“I made it because of my admiration for Julianne Moore,” writer/director Sebastián Lelio has said, as to what went into deciding to remake his own acclaimed 2013 Chilean film, about a 58-year-old divorcee named Gloria who loves to dance. “She has the mythical Hollywood element, but that doesn’t compete with the everyday woman dimension – she is able to incarnate both.” And it’s true, that Julianne Moore is timeless. She’s made a successful career in portraying a slew of unforgettable female characters, not simply cherished because they were portrayed by a household name, but because many of them they feel like they could be any of one us. Julianne Moore evokes a humanity that many actors can’t as successfully unearth from underneath the gleam of their own A-lister status. Other actors are simply celebrities playing normal-person dress-up – Julianne Moore is always real.
And Gloria Bell is just another real person. She’s a middle-aged woman working a soulless office job, with two grown kids bereft of any true direction in their lives, an estranged ex-husband whose existence skirts precariously on the sidelines, and a new boyfriend who can’t handle the trouble in his own life, much less in Gloria’s. As it is with real people, their stories are not wrapped up neatly in ribbons and a heartwarming anecdote about the power of staying true to yourself. They end in heartache, in disappointment, and in loose ends that will persist untied for an indeterminable amount of time. Sometimes, they will persist like that forever.
But when Gloria isn’t succumbing to the troubled reality of her life, she’s succumbing to 70s pop tunes on the dance floor. She frequents clubs for older people where she sways by herself or drinks alone at the bar, occasionally opening up to a partner but always coming back to swinging solo. That’s until she meets Arnold (John Turturro, in what feels like an unexpected turn as a love interest), who ravishes her in a way that’s surprising to the both of them, both divorcees with two kids still “trying to figure things out”. Gloria’s son, Peter (Michael Cera), has a baby with an absent, soul-searching woman named Rachel, (Peter repeatedly mentions having no idea where she is), while her daughter Anne (Caren Pistorius) leads yoga sessions and has begun dating a surfing Swedish man. Gloria’s husband hasn’t been in the picture for about twelve years, while Arnold is just fresh out from his marriage with only one year under his belt. The two form a fast, intimate bond.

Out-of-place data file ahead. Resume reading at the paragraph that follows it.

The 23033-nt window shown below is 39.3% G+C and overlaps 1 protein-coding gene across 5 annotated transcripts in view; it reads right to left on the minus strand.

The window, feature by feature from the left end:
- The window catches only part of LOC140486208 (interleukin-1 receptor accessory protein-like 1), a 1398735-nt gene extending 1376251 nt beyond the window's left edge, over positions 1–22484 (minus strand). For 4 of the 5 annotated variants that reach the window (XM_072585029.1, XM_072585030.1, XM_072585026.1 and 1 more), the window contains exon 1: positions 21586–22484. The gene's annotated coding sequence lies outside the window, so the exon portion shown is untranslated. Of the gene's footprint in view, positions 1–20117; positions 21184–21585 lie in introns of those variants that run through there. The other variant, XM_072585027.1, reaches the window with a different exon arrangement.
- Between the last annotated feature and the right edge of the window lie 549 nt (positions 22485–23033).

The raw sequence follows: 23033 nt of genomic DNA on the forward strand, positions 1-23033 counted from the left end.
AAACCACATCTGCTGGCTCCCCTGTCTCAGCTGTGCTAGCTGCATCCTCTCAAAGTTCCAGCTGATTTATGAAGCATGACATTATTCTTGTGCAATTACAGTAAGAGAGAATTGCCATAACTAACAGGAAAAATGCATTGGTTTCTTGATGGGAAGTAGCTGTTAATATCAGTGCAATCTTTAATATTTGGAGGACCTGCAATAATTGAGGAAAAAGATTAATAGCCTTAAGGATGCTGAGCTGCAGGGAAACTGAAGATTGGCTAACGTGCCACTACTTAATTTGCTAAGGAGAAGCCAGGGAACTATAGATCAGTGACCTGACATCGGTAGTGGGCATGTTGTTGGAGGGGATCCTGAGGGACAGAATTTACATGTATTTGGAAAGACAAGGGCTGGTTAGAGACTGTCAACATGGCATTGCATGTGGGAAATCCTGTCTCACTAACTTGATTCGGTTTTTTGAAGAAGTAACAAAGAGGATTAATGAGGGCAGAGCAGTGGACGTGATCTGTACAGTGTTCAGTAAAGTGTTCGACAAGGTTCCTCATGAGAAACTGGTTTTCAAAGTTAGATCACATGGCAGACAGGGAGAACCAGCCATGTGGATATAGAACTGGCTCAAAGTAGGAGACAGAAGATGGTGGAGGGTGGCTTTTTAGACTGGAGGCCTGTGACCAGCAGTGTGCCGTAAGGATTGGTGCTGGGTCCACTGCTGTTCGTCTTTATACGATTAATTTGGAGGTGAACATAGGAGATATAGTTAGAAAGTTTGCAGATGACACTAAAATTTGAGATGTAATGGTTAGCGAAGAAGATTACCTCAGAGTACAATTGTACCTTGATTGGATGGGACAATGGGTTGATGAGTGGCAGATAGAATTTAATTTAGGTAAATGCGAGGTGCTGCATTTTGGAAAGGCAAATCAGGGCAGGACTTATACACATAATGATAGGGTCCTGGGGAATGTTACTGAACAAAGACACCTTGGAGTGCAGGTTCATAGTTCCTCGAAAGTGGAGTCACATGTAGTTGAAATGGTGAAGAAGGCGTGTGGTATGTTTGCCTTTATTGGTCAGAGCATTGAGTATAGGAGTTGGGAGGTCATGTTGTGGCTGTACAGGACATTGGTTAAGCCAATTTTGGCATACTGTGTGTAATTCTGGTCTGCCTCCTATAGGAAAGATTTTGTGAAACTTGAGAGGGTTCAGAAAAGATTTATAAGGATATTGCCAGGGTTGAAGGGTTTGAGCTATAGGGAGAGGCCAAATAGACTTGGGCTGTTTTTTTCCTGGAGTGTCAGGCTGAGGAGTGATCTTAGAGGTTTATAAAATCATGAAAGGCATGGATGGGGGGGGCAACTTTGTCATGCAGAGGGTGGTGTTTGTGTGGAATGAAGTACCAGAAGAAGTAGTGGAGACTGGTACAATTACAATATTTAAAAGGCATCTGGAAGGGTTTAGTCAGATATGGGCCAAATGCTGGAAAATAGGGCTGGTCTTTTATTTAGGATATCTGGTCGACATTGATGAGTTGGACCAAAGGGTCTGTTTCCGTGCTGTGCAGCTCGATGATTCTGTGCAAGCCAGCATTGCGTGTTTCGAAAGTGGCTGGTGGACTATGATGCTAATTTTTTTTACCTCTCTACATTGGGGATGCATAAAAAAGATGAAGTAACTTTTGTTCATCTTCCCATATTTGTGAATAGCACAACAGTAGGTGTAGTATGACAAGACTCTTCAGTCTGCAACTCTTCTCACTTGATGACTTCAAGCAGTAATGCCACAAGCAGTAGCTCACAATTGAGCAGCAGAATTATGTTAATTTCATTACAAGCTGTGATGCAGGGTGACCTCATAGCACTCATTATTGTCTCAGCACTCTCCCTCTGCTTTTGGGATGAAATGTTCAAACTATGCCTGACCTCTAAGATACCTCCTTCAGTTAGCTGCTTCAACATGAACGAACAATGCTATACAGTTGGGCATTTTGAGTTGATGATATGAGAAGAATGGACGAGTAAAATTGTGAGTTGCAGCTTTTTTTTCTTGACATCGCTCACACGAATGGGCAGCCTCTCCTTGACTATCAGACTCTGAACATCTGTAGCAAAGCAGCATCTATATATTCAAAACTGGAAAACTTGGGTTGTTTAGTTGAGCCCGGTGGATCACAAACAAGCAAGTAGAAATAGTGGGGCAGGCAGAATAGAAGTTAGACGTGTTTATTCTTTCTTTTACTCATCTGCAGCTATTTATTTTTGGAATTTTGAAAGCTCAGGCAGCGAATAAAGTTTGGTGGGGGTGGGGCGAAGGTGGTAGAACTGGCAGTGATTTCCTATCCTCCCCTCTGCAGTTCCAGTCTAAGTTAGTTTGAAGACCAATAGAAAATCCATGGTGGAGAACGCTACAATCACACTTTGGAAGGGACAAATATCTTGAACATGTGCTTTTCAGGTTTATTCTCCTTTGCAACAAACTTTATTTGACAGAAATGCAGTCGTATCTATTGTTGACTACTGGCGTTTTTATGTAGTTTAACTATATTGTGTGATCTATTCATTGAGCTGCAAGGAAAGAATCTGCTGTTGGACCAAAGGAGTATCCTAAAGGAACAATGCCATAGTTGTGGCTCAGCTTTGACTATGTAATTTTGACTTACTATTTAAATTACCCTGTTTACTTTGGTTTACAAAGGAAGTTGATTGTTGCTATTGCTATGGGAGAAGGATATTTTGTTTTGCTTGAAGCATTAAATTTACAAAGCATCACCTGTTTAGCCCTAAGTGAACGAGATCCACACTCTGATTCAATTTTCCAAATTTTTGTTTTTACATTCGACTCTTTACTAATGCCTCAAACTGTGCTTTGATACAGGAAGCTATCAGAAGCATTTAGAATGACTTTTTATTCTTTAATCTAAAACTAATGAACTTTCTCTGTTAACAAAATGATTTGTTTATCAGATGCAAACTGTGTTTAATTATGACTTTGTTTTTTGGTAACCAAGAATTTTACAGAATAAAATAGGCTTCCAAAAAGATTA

Arnold is a pro-gun, ex-Marine who owns a kind of recreational amusement park, complete with paintball guns and bungee jumping. It all clearly sates Gloria’s desire for the free-spirited path that she so craves – if only she weren’t burdened by the looming complications of her real life, much less Arnold’s. Her children are not as warm to this idea of their mom dating a new man they hardly know – which feels odd, since Gloria hasn’t been married for over a decade – not to mention, her upstairs neighbour is complicating her sleep schedule with his nightly nervous breakdowns. And though Arnold is clearly seeking in Gloria some sort of new-leaf-turn, since dropping from 280 pounds through gastric bypass surgery and becoming what he evidently views as “a new man”, he is still inexplicably beholden to his ex-wife and two unemployed adult daughters, both of whom rely on him for a constant influx of money. When any three of them call him on his cellphone, he answers – no matter where he is, or who he’s with, and it provides Gloria with a viewfinder into his life which is more problematic than she initially realised.